Though the first meeting of President Biden’s Supreme Court Reform Commission today was more housekeeping than iconoclasm — which likely disappointed some folks with large, social media-optimized megaphones — the fact that a bipartisan, presidentially approved body is discussing ways to modernize the high court is a major milestone.
At least two of the Commission’s five subcommittees will have an eye toward FTC’s “fixes“: one, per Commissioner Olatunde Johnson, will study term limits proposals, and another, per Commissioner Bert Huang, will study “general transparency and ethics” proposals.
Even with the Commission not charged with making recommendations, what it chooses to focus on will be carefully watched by organizations and lawmakers seeking reform.
“As the Commission’s work begins, a wide majority of Americans already believes that significant changes must occur at the Supreme Court to preserve its legitimacy in an increasingly polarized world,” FTC executive director Gabe Roth said.
“Americans want a Court that’s independent of the day’s political winds, that follows basic measures of transparency and whose justices serve shorter tenures. The Commission has a unique opportunity to study and advance these and other reforms, and I hope they don’t squander it,” Roth added.
As often noted by court-watchers, three things can happen here: the judiciary can modernize itself; Congress can pass laws to modernize the judiciary (see new “Sorry for Being Reasonable” essay); or the judiciary can remain embarrassingly opaque and behind the times.
In the coming weeks, Fix the Court will seek to testify before the Commission to lay out reform proposals that have broad bipartisan support and to provide a path for implementation. (FTC generally has no preference as to whether these proposals are implemented by Congress or the courts themselves, but given years of judicial inaction and clear Article I authority, Congress — cheered on by this Commission, one hopes — would seem to be the most apt to act.)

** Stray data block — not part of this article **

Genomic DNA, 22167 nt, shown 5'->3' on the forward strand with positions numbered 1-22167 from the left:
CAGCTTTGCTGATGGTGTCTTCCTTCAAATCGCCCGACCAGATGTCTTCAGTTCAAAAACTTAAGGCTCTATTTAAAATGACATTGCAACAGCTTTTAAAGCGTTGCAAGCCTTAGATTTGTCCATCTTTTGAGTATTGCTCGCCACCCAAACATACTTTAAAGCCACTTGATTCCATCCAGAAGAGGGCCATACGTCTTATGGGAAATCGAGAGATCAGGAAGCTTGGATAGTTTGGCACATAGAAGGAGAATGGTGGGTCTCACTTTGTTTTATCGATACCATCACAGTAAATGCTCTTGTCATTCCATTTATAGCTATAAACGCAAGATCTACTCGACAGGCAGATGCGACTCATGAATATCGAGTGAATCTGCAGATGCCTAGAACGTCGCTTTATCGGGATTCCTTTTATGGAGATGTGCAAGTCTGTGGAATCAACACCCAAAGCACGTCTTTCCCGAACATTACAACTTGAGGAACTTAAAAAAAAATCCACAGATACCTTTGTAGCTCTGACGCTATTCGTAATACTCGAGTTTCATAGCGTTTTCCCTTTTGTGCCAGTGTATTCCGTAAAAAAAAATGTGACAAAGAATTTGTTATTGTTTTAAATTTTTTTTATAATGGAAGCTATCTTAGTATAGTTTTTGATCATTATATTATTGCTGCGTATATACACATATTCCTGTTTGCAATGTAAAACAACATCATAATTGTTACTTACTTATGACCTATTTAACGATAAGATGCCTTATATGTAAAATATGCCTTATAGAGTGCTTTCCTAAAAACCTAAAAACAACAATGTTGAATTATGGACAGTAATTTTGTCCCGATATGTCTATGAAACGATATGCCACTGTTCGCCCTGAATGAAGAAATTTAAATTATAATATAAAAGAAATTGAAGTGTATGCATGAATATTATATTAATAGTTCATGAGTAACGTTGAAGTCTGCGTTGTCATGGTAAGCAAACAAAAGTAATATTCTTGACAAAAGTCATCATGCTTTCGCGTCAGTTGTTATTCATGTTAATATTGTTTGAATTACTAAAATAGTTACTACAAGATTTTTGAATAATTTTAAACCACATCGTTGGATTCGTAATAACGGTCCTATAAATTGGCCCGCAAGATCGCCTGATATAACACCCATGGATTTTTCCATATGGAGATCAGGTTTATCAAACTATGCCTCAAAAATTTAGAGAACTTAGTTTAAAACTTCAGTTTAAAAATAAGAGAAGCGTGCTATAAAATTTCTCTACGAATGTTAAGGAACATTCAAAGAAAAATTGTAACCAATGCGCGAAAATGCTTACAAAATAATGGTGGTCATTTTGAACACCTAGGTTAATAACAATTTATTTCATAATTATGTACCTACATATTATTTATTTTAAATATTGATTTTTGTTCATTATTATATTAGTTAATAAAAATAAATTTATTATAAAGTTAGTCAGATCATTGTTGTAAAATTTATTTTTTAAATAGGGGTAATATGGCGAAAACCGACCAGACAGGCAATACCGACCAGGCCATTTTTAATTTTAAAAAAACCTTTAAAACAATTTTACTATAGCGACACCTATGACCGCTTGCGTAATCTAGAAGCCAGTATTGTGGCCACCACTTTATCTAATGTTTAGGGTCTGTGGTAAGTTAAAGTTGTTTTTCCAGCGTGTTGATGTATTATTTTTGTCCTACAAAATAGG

Among these proposals will be:
— 18-year term limits for future justices, with a move to senior status after a justice’s 18th year
— Continued livestreaming of Supreme Court oral arguments
— A Code of Conduct for Supreme Court Justices
— Stronger anti-harassment, anti-discrimination and anti-retaliation protections for judiciary staff
— A requirement that judges and justices follow the same disclosure, travel, gift and stock rules as members of Congress
One more thing:
Regarding the last bullet point, and timed to coincide with May 17 deadline for 3,000 judiciary officials — judges, justices and top staff — to file their annual financial disclosures, FTC has published two items to assist the Commission, lawmakers and other interested parties in their reform efforts: “Comparing the Federal Lawmakers’ and Judges’ Disparate Travel Disclosures” (link) and “Do Nancy Pelosi and Kevin McCarthy File Timely, Detailed, Online Disclosures? Of Course They Do” (link).
FTC expects to receive the justices’ 2020 disclosures the week of June 14. The 2019 disclosures for some 1,300 non-SCOTUS active and senior judges have yet to be released. FTC has no read on the timing for the release of those or of the 2020 non-SCOTUS disclosures.